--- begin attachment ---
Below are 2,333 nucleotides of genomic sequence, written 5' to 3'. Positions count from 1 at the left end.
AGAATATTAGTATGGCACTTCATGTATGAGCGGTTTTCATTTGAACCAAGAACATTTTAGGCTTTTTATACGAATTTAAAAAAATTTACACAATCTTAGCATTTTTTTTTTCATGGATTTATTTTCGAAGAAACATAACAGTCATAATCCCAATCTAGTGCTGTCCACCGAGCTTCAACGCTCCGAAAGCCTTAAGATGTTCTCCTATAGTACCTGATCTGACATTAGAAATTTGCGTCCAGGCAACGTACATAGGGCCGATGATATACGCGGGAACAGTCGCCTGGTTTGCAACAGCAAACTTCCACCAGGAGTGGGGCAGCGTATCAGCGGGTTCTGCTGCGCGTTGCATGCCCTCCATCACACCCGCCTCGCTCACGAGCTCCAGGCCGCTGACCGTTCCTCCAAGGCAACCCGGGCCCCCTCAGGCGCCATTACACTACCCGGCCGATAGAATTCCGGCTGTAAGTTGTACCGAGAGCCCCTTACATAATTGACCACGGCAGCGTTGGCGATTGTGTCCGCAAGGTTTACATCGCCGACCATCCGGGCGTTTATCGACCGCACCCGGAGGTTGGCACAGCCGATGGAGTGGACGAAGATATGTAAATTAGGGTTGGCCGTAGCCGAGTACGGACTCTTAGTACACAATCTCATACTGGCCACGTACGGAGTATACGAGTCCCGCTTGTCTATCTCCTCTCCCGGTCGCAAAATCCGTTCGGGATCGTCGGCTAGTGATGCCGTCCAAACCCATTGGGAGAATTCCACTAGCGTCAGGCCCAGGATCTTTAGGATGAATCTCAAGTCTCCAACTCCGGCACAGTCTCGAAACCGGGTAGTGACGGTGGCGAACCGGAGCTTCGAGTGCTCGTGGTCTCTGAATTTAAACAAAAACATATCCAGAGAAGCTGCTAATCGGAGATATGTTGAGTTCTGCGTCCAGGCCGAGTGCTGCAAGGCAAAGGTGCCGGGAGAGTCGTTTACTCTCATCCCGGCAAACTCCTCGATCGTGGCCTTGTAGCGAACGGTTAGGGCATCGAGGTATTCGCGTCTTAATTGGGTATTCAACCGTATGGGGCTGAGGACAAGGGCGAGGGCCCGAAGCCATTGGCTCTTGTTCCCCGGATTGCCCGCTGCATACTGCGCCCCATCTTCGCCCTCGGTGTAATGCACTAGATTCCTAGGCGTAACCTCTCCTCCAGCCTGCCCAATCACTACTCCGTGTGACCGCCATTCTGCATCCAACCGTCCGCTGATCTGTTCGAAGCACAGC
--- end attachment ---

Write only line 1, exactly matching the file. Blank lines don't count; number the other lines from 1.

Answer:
Below are 2,333 nucleotides of genomic sequence, written 5' to 3'. Positions count from 1 at the left end.